Feeling lost and alone? Here’s how travel can be a healer
You know the feeling when everything seems to be going wrong? When I was 24 I had what felt like a quarter life crisis. I’d been living and studying abroad in the UK for seven years, but my visa had run out. I had to return home to Toronto. My boyfriend of five years had just broken up with me – well actually he told me that we needed to go on a break and then ghosted me.
Suddenly, I was living at my parent’s house and wasn’t sure what I wanted to do with my life. I was desperately trying to claw my way out of a pit of depression.
One day when I was bored, I accompanied my mom to her travel agent as she picked up some documents for her upcoming trip. At one point the agent started talking about this company called Contiki. I’d never heard of it before. We flipped through the brochure and I loved the idea of the Eastern Road trip. As we were booking she said: ‘hey, why not tack on the Croatia Island Sail trip?!” Well ok then! Then, as I needed to fly home through Rome, I figured I’d stay for a few days by myself.
In August I flew out to Berlin. I was going to be spending two days by myself before the Contiki actually started. I was so nervous! I’d never travelled on my own before, only with family, friends or a boyfriend. Honestly, I think I was mostly afraid of being alone with my thoughts. I quickly realized that I needed to start doing things for me, when everything and everyone else was stripped away.
I’m a professional photographer, so I bought a new mirrorless camera before my trip. In Berlin I just started walking as far as I could go and shooting everything in sight. I also bought a leather wrap journal to organize my thoughts.
As soon as I met my Contiki roommate, we immediately hit it off. People kept asking us how long we’d known each other. I couldn’t believe how quickly I connected with someone (we’re still close now!) and I was blown away by how diverse my group was. We had people from all over the world – all ethnicities, age ranges, singles and married couples.
After isolating myself for so long, I was filled with such joy that I had 52 other people to talk to, drink with, and share experiences with. I didn’t feel alone and found myself smiling and laughing. I even became open to trying new things like dancing the waltz in a palace square in Vienna. Of course there were times I still felt sad and unsure, but my new friends and roommate supported me and raised me up.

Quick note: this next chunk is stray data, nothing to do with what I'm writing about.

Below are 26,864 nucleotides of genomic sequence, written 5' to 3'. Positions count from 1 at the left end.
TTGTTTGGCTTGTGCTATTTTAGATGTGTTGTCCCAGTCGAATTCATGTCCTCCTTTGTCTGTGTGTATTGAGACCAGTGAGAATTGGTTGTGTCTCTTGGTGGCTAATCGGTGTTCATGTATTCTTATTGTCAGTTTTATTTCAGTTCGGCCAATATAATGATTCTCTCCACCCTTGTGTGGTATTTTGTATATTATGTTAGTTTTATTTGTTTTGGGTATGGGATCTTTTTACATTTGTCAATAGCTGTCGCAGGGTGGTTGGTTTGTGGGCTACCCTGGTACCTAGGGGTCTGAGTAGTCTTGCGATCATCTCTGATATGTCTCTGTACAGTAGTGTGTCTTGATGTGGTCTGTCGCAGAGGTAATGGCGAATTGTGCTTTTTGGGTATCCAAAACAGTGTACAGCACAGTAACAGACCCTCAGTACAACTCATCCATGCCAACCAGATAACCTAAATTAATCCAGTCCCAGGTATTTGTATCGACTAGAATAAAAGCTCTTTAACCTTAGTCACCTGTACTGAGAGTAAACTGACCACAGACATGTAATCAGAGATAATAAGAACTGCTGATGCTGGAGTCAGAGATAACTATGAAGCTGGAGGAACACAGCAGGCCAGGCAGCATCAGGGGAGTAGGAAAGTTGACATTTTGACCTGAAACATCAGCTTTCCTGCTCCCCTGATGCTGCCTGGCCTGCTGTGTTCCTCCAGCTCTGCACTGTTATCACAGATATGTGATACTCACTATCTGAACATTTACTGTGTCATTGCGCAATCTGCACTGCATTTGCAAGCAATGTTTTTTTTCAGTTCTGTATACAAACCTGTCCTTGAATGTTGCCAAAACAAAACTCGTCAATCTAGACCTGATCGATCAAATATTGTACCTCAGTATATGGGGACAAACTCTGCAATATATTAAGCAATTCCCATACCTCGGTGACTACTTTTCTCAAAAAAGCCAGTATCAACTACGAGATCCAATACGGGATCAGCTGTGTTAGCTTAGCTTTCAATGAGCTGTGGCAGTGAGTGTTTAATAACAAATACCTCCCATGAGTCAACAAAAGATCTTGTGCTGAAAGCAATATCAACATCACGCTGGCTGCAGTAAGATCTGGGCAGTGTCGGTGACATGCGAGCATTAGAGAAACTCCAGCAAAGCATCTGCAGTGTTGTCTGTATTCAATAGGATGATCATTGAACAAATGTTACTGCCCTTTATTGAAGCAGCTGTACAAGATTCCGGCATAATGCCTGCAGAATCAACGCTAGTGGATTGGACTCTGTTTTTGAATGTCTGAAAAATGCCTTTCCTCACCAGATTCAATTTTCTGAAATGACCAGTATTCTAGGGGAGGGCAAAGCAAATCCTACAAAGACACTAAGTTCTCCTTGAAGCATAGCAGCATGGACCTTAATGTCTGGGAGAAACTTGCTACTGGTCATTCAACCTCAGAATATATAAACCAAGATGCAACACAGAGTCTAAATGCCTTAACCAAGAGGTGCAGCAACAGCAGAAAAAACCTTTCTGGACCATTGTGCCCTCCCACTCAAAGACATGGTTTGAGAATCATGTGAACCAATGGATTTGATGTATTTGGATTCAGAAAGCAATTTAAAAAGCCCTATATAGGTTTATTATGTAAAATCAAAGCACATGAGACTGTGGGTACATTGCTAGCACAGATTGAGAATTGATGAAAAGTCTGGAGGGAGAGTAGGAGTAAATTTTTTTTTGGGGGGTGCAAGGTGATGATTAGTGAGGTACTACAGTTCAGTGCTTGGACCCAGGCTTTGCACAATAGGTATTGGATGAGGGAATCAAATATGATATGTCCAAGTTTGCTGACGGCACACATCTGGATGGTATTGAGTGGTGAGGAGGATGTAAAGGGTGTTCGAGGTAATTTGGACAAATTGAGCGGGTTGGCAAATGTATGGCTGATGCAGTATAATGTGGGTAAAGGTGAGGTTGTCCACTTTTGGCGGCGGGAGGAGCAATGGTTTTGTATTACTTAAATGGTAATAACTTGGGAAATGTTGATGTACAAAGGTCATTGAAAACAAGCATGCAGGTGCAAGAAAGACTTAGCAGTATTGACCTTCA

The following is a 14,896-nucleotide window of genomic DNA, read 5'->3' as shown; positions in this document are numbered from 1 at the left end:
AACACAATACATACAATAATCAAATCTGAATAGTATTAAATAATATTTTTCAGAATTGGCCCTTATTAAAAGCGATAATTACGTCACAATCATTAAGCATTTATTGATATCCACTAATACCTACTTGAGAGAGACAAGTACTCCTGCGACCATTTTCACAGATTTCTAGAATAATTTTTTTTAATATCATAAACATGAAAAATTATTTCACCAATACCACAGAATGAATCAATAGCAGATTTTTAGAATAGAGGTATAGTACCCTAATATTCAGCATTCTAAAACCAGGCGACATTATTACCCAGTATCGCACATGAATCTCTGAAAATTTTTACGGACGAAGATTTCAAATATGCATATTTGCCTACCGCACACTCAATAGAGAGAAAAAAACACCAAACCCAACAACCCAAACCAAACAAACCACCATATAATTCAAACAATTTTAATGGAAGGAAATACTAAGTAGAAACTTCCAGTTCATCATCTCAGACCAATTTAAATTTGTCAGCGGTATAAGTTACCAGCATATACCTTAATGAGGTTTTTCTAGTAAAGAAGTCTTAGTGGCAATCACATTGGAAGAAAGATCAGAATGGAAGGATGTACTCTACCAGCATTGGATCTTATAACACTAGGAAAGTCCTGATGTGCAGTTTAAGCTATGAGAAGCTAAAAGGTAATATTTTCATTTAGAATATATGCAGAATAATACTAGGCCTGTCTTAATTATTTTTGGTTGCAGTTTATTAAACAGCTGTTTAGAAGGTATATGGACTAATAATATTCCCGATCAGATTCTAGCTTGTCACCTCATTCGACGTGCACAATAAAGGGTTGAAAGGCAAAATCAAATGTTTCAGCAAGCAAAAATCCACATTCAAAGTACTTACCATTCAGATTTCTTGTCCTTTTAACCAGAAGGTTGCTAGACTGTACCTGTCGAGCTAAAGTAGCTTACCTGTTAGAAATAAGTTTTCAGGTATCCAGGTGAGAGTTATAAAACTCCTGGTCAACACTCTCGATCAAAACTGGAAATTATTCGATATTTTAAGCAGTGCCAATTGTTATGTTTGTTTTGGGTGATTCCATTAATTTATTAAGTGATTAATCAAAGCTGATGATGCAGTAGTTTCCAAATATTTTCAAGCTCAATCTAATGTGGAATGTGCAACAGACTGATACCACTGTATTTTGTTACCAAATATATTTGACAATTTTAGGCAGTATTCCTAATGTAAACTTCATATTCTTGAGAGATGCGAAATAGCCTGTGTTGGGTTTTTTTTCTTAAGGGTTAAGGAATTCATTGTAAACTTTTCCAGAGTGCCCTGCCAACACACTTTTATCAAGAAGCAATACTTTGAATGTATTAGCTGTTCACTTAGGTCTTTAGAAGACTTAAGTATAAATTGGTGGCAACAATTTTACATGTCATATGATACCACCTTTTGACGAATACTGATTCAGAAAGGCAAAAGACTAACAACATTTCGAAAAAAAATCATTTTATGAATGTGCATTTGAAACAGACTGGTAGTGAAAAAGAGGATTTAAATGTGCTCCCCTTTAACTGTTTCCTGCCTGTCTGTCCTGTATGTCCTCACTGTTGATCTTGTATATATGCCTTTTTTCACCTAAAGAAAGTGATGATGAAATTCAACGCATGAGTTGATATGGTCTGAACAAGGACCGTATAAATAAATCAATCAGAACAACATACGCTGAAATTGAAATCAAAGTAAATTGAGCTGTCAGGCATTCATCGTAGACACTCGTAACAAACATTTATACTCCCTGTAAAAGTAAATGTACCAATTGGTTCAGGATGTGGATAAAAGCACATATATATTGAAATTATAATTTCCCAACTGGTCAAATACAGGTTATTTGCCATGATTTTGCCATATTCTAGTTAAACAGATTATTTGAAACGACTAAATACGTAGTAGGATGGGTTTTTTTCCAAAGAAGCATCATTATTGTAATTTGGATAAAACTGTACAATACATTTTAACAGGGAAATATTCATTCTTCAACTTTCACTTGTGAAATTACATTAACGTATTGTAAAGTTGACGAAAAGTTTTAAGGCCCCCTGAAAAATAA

When it came to the destinations on the trip, I was in constant awe: the macabre beauty of Kutna Hora in the Czech Republic, the parliament buildings in Budapest at night, the Berlin wall, Łazienki Park in Warsaw, the fashion of Vienna, the food in Prague. My senses were constantly stimulated and my world view was opening up. Suddenly my problems seemed further away.
When I landed in Croatia I was riding a massive high and missing my new friends already. I was really excited about the heat and balancing out my first two weeks of walking and touring with just laying around on a boat. I was the only Canadian on the trip and every other person was from Australia or New Zealand. Everyone was happy and energetic and ready to have a good time. I realized that I was on this boat surrounded by positive energy and sunshine – not a bad place to heal really.
I’m half Croatian, and was finding myself beginning to connect with my own heritage. I discovered how amazing the people, food and culture were. Who was I in the context of my history? Who was I now? Who did I want to be? It’s said that with distance we see things more clearly and floating in the salty Adriatic sea I began to see myself, and more importantly the image of who I wanted to be.
By the time I got to Rome, I was alone again. This time I didn’t feel scared or timid at all. I felt more myself then I had in months. I dressed up to the nines just to go have a glass of wine and bowl of pasta by myself. I didn’t rush and spent hours just walking the streets and gardens. Having been to Rome before, I sought out alternative things I wanted to do or see. When it was time to go home, I wasn’t riddled with anxiety at the prospect of going home.
I just recently rewatched the Julia Roberts classic Eat, Pray, Love, and although its super cheesy to compare my journey to hers, it really feels like a similar experience. I might not have prayed or found love, and this was only the beginning of my healing journey, but I absolutely found myself again. I was reminded of the values I hold through my new relationships; how to be open, kind and have a sense of humour. I saw so much beauty in ancient buildings, natural landscapes and the fortitude of the locals and their unique ways of living. Perhaps most importantly, I found the peace and strength that comes from being with myself, loving spending time with my own thoughts and that feeling of pride and accomplishment from doing something for myself, by myself.
There’s no magic cure to heartbreak (unfortunately) or that feeling of being lost. What worked for me might not work for anyone else, but after these first trips abroad I came back glowing – and I don’t just mean from my tan.